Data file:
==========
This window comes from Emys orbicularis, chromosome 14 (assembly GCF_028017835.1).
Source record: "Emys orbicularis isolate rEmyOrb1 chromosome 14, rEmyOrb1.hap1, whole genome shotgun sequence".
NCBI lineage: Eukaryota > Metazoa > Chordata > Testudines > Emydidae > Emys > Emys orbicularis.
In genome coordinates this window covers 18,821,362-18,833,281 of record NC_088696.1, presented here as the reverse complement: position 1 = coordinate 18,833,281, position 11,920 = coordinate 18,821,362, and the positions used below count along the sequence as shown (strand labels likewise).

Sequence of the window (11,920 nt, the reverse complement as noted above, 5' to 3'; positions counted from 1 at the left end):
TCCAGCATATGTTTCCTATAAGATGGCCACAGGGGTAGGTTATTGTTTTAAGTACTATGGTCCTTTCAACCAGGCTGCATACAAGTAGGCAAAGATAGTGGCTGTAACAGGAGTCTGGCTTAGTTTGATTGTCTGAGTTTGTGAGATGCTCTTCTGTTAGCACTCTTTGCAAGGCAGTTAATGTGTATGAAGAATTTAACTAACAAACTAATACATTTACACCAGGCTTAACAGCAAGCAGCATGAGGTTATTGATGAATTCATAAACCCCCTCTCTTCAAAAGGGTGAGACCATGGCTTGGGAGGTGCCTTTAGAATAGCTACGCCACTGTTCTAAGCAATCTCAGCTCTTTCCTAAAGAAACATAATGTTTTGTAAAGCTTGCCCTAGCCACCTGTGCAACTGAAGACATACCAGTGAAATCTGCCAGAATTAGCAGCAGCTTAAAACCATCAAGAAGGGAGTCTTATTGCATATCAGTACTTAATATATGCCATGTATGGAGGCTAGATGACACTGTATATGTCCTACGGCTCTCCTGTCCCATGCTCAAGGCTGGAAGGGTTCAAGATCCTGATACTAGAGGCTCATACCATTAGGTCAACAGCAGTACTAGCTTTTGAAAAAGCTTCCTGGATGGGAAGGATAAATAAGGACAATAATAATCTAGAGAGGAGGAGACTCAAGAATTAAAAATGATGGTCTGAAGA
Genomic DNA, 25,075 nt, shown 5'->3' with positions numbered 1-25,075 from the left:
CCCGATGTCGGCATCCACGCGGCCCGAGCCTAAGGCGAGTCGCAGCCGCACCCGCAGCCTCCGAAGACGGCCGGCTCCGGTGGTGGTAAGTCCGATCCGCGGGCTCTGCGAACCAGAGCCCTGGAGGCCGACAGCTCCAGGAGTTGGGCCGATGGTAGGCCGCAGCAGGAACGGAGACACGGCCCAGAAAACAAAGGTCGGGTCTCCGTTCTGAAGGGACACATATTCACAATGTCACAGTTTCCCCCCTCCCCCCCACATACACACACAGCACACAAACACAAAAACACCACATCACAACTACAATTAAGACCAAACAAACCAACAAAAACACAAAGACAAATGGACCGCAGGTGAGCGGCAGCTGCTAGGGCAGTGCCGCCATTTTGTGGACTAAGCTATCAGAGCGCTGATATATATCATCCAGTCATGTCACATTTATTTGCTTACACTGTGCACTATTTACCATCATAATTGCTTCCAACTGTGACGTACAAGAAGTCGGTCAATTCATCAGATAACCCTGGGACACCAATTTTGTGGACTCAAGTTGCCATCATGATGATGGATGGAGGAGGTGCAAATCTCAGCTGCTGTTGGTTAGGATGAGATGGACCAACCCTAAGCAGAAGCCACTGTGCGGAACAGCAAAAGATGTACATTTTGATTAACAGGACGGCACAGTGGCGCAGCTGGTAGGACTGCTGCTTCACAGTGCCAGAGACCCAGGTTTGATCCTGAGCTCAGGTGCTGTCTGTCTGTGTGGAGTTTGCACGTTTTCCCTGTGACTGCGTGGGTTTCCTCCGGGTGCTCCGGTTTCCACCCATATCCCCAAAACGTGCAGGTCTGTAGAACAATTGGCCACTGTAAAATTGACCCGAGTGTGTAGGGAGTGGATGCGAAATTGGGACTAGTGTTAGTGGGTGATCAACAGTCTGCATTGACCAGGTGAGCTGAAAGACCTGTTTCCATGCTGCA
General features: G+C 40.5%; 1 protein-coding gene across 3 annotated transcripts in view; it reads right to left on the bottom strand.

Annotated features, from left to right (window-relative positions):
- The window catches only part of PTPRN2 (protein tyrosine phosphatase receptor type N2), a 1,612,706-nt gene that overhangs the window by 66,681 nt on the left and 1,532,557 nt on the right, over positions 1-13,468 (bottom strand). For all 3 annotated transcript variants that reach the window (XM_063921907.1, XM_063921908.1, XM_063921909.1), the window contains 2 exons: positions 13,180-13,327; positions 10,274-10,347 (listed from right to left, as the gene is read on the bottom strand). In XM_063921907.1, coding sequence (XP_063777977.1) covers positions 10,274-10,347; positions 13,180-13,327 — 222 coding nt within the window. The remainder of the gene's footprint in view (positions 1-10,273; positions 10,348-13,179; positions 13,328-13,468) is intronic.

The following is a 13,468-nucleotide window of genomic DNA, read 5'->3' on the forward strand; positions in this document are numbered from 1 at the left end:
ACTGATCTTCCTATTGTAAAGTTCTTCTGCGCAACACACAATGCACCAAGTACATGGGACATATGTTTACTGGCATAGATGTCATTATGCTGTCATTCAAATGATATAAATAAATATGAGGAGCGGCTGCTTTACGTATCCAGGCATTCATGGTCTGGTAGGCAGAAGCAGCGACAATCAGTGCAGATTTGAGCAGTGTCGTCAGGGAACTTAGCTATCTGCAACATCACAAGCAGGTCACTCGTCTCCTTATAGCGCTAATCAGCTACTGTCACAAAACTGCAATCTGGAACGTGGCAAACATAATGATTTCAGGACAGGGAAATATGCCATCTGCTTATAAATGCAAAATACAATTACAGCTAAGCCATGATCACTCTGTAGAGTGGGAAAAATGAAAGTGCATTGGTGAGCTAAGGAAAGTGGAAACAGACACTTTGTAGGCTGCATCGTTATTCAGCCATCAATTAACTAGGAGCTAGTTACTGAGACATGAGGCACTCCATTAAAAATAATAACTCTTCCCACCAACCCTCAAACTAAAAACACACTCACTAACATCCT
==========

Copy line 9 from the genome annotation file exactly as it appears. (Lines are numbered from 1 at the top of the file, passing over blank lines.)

General features: G+C 40.5%; 1 protein-coding gene across 3 annotated transcripts in view; it reads right to left on the bottom strand.